Migration and vulnerability from a gender perspective

05 - Gender Equality
10 - Reduced Inequalities
16 - Peace, Justice and Strong Institutions

On 29 November 2019, UNESCO Beirut, in collaboration with the Institute of Social Sciences at the Lebanese University (LU), organized a seminar on “Social inclusion and social cohesion” at the premise of the Lebanese University. The seminar aimed to share the findings of a field research on “Marginalized Women: the case of the Syrian elderly at times of war and forced displacement” conducted by Prof. Maha Kayal and Prof. Lubna Tarabey, as well as the findings of a field research on peace building in cooperation with Fighters for Peace (FFP) represented by the president of the NGO, Mr Ziad Saab, and Ms Christina Foerch.

In the opening, Prof. Marlene Haidar, the dean of Institute for Social Sciences introduced the topic of the field research and expressed her gratitude for the continuous partnership with UNESCO. Prof. Haidar stated that the Institute for Social Sciences looks forward to addressing more topics that are important and relevant for the Lebanese society with the aim of producing solutions and building a better community.

For her part, Dr. Seiko Sugita, UNESCO Beirut’s Programme Specialist for Social and Human Sciences, stated that social science research is embedded in a human rights framework. She highlighted the role of social science research in addressing the human face of migration, and examining the human implications of the movements of people from a human rights perspective. Dr Sugita also stated that in order to achieve SDGs, in particular SDGs 5, 10 and 16 specifically dedicated to inclusive societies and the reduction of inequalities, policies and solutions should be multi-pronged in order to be feasible, effective, and sustainable.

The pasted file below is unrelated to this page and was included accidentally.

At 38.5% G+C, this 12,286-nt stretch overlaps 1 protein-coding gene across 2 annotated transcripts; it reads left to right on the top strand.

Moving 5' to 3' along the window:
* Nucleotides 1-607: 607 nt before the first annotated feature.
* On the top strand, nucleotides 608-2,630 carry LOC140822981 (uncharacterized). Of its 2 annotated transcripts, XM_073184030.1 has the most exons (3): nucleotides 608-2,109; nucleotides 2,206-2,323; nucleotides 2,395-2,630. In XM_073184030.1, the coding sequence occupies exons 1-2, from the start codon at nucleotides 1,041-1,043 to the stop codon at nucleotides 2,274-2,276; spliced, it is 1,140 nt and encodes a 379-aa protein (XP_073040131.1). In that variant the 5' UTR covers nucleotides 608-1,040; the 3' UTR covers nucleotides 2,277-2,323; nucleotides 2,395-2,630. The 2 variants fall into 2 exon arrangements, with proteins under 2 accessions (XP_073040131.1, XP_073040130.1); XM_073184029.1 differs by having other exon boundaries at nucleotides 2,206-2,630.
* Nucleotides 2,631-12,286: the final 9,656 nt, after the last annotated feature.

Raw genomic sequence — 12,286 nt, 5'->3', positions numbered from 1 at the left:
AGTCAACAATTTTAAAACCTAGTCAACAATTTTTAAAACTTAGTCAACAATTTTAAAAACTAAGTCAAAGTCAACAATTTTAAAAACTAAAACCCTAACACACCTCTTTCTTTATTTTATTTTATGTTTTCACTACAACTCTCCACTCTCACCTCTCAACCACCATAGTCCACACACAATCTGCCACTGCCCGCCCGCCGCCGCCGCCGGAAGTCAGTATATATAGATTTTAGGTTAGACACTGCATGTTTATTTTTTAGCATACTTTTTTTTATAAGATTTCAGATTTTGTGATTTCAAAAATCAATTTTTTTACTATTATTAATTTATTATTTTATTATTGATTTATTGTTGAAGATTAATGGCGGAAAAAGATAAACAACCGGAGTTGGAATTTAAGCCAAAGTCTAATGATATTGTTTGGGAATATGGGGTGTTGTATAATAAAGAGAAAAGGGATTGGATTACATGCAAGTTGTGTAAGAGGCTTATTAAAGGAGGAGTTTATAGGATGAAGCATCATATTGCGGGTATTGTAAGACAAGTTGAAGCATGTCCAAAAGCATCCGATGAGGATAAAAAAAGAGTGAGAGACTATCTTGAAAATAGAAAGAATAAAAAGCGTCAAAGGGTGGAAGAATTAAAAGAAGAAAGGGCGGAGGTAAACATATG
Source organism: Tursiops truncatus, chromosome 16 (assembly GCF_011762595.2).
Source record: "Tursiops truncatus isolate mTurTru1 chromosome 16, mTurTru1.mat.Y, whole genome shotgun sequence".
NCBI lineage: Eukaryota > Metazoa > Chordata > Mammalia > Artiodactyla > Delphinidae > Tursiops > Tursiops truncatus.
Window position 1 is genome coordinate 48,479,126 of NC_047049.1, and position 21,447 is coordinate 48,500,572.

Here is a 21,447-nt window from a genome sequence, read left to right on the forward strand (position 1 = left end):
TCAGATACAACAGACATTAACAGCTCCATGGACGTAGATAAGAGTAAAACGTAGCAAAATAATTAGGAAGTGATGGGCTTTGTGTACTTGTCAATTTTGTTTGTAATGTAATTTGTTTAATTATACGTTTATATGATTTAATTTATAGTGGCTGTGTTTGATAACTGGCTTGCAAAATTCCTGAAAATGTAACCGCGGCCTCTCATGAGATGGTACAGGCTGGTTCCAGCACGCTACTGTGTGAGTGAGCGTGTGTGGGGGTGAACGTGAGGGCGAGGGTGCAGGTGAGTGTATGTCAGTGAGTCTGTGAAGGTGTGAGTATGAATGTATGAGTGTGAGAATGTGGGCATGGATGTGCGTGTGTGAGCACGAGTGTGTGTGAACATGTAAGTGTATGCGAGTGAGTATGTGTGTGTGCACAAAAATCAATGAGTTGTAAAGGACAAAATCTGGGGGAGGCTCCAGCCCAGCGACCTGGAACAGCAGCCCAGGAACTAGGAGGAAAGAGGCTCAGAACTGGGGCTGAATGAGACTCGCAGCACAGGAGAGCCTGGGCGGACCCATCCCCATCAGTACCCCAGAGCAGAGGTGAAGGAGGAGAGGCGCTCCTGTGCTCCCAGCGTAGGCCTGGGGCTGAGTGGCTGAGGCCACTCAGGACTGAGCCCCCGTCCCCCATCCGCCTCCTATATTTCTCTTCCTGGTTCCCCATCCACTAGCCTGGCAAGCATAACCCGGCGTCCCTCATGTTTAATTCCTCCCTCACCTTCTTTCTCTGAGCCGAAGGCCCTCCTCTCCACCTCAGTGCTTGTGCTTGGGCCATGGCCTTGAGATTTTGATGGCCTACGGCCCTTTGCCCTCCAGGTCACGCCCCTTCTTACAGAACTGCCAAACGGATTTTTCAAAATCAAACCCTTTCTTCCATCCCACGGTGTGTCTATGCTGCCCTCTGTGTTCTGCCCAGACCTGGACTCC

Dr. Lubna Tarabey shared the research methodology and findings. During the research,  20 Syrian elderly and rural refugee women were interviewed with the aim to look in depth into an intersection of elements of vulnerabilities: refugee status, gender, aging and rural life. Proposed recommendations for actions were further discussed with the experts from UN WOMEN, UNHCR and Ministry of Social Affairs (MOSA). The report is now published at LU website.

As to Ms Christina Foerch from Fighters for Peace she spoke of the renewed relevance and importance of collecting stories of ex-fighters in order to promote sustainable peace in the current context of Lebanon.